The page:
The Washington Post informs us that

Senate Republicans are blocking a quick confirmation for President Biden’s nominee to lead the federal personnel agency, targeting her past emphasis on the concept of systemic racism known as “critical race theory” that has become a lightning rod for conservatives.

Republicans also are pushing back on Kiran Ahuja’s support for abortion rights at a time when a long-standing ban on federal funding for the procedure — known as the Hyde Amendment — has emerged as a renewed flash point for the right because of Biden’s support for overturning it.

The delay on Ahuja’s nomination is being led by Sen. Josh Hawley (R-Mo.), although several Republicans objected to a quick confirmation vote for her, according to senior Democratic and GOP officials. The move will force Senate Majority Leader Charles E. Schumer (D-N.Y.) to go through procedural hurdles on the Senate floor, rather than move quickly with a pro forma vote that is more common for nominees to lower-profile posts.

In the tidbits department —

The majority of the average healthcare premium dollar goes toward prescription drugs and outpatient and inpatient hospital costs, according to AHIP’s most recent research.

AHIP looked at 30 commercial health insurance providers’ financial statements between 2016 and 2018 to get the breakdown of how payers were spending members’ premiums. The data included spending by employer-provided coverage and coverage that individuals can purchase on the healthcare market.

The biggest chunk of the healthcare dollar went towards prescription drugs, with 21.5 cents dedicated to payments for outpatient prescription medications and prescription medications administered in a physician’s office or clinic.

Prescription drugs are closely followed by spending on outpatient hospital and inpatient hospital services, both around 19 cents while medical services come in at 12 cents.

  • Healthcare Dive informs us that yesterday “Apple unveiled new health features aimed at patient-doctor data exchange.” Moreover, “Apple is launching new mobility capabilities for its iPhone. Using information from its motion sensors, the phone can now collect data on someone’s balance, stability and coordination by measuring stride length and timing, and warn them they might be at risk for a harmful fall if they’re walking unsteadily. Usually, fall risk is assessed by a provider using a questionnaire and in-person exam.” The new features will be available on Apple devices in the fall of this year.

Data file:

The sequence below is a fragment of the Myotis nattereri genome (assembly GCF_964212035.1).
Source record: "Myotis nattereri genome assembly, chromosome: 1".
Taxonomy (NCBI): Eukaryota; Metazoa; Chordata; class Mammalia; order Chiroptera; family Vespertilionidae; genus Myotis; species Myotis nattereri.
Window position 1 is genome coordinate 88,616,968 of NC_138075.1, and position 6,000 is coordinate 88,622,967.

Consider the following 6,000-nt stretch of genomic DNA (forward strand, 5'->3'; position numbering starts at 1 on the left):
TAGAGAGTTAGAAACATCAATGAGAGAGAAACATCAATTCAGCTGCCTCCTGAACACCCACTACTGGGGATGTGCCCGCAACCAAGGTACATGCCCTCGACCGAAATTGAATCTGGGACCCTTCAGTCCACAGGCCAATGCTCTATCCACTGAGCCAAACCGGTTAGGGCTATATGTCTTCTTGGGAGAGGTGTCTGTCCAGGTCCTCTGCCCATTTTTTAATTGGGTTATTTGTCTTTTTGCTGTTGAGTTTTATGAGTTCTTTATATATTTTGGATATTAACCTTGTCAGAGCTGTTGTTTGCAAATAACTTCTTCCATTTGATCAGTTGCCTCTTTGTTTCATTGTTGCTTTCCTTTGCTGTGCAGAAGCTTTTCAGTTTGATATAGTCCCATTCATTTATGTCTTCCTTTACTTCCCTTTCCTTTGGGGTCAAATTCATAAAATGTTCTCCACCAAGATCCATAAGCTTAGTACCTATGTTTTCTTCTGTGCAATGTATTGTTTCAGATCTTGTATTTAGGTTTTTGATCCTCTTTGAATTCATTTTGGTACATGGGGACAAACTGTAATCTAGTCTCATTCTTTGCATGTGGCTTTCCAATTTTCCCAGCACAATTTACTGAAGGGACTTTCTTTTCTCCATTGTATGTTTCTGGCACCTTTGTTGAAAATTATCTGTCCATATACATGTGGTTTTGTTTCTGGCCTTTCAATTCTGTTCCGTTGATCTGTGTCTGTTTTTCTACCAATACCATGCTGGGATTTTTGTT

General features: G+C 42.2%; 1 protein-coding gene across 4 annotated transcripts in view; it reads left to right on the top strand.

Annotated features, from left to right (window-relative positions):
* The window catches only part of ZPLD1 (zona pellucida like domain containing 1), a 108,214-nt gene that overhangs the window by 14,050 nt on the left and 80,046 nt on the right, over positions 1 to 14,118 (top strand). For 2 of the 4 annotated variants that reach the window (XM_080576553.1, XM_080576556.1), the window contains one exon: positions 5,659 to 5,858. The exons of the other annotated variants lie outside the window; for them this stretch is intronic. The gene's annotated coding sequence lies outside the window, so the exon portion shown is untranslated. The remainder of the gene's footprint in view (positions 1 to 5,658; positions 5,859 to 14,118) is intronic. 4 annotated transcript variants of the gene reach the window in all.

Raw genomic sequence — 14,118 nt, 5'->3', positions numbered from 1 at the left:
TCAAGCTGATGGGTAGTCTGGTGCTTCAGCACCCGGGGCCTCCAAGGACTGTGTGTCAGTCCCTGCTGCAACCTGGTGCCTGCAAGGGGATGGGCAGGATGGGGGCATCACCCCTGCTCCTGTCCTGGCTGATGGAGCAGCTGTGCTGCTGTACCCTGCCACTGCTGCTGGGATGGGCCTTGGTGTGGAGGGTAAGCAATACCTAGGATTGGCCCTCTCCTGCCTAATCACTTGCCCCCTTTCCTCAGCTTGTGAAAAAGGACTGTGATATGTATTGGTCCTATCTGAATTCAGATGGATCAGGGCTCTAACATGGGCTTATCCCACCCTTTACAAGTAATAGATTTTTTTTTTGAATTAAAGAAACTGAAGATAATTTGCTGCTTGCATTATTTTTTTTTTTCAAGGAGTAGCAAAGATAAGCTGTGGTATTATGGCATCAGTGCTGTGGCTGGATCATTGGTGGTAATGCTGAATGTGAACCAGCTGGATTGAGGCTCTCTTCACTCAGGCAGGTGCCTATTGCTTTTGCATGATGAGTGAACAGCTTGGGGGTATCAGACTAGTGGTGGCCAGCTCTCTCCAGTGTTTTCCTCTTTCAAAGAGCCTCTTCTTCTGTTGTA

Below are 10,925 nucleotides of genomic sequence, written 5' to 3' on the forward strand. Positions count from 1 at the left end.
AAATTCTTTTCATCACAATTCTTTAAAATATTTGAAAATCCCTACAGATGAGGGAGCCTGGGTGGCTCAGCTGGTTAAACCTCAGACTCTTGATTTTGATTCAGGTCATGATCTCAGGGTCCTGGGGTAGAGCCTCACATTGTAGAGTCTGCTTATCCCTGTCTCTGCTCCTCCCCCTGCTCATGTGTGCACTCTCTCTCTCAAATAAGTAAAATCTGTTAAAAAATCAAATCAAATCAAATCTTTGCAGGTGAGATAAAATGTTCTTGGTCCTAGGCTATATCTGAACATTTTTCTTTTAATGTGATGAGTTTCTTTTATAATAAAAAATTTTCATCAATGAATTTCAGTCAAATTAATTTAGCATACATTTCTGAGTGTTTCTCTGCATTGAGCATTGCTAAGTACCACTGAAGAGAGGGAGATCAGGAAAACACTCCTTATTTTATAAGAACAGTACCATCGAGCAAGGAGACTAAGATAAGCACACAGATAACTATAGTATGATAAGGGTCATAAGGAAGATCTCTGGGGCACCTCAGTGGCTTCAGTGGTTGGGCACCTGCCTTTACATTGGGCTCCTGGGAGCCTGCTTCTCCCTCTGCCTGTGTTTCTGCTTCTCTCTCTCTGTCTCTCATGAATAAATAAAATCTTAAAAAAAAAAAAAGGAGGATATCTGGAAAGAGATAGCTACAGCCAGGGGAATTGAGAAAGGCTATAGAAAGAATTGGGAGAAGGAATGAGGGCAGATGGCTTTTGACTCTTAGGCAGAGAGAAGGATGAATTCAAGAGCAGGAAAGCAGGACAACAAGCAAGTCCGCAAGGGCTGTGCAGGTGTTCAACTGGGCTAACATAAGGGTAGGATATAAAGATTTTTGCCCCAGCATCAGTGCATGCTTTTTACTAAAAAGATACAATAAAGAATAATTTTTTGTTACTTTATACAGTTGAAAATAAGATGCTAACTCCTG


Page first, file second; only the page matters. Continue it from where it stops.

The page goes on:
• According to a Department of Health and Human Services press release, “The White House, the U.S. Department of Health and Human Services (HHS) Office of the Assistant Secretary for Preparedness and Response (ASPR) and the U.S. Food and Drug Administration (FDA) today released a series of policy recommendations to address the vulnerabilities in U.S. pharmaceutical supply chains. Led by FDA and ASPR, the White House report – PDF and its recommendations have been accepted by President Biden.”

“To secure the supply chain, the report’s recommendations center on four pillars:

  1. Boosting local production and fostering international cooperation;
  2. Promoting research and development that establishes innovative manufacturing processes and production technologies to strengthen supply chain resilience;
  3. Creating robust quality management maturity to ensure consistent and reliable drug manufacturing and quality performance, and
  4. Leveraging data to improve supply chain resilience.”